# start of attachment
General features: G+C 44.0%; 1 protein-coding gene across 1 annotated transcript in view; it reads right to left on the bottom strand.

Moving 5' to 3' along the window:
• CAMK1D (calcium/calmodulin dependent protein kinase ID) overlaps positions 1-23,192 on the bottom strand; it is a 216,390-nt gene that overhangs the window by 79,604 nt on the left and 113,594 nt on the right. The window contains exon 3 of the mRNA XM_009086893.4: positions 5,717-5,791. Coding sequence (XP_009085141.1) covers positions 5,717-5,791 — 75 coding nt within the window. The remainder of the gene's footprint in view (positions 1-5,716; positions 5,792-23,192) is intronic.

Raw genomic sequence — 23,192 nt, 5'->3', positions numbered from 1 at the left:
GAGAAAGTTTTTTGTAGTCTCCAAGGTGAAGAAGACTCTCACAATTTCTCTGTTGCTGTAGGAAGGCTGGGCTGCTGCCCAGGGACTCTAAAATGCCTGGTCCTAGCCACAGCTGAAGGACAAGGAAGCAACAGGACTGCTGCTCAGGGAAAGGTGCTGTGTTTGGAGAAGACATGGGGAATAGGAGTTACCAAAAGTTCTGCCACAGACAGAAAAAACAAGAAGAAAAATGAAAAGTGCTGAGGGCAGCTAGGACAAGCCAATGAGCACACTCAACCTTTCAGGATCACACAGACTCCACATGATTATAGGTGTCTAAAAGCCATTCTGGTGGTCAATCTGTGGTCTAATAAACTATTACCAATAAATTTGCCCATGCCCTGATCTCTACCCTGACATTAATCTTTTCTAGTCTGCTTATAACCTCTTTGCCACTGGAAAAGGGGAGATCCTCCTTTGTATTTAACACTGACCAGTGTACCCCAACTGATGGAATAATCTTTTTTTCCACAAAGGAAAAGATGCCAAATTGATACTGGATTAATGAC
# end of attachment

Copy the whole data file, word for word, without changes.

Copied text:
General features: G+C 44.0%; 1 protein-coding gene across 1 annotated transcript in view; it reads right to left on the bottom strand.

Moving 5' to 3' along the window:
• CAMK1D (calcium/calmodulin dependent protein kinase ID) overlaps positions 1-23,192 on the bottom strand; it is a 216,390-nt gene that overhangs the window by 79,604 nt on the left and 113,594 nt on the right. The window contains exon 3 of the mRNA XM_009086893.4: positions 5,717-5,791. Coding sequence (XP_009085141.1) covers positions 5,717-5,791 — 75 coding nt within the window. The remainder of the gene's footprint in view (positions 1-5,716; positions 5,792-23,192) is intronic.

Raw genomic sequence — 23,192 nt, 5'->3', positions numbered from 1 at the left:
GAGAAAGTTTTTTGTAGTCTCCAAGGTGAAGAAGACTCTCACAATTTCTCTGTTGCTGTAGGAAGGCTGGGCTGCTGCCCAGGGACTCTAAAATGCCTGGTCCTAGCCACAGCTGAAGGACAAGGAAGCAACAGGACTGCTGCTCAGGGAAAGGTGCTGTGTTTGGAGAAGACATGGGGAATAGGAGTTACCAAAAGTTCTGCCACAGACAGAAAAAACAAGAAGAAAAATGAAAAGTGCTGAGGGCAGCTAGGACAAGCCAATGAGCACACTCAACCTTTCAGGATCACACAGACTCCACATGATTATAGGTGTCTAAAAGCCATTCTGGTGGTCAATCTGTGGTCTAATAAACTATTACCAATAAATTTGCCCATGCCCTGATCTCTACCCTGACATTAATCTTTTCTAGTCTGCTTATAACCTCTTTGCCACTGGAAAAGGGGAGATCCTCCTTTGTATTTAACACTGACCAGTGTACCCCAACTGATGGAATAATCTTTTTTTCCACAAAGGAAAAGATGCCAAATTGATACTGGATTAATGAC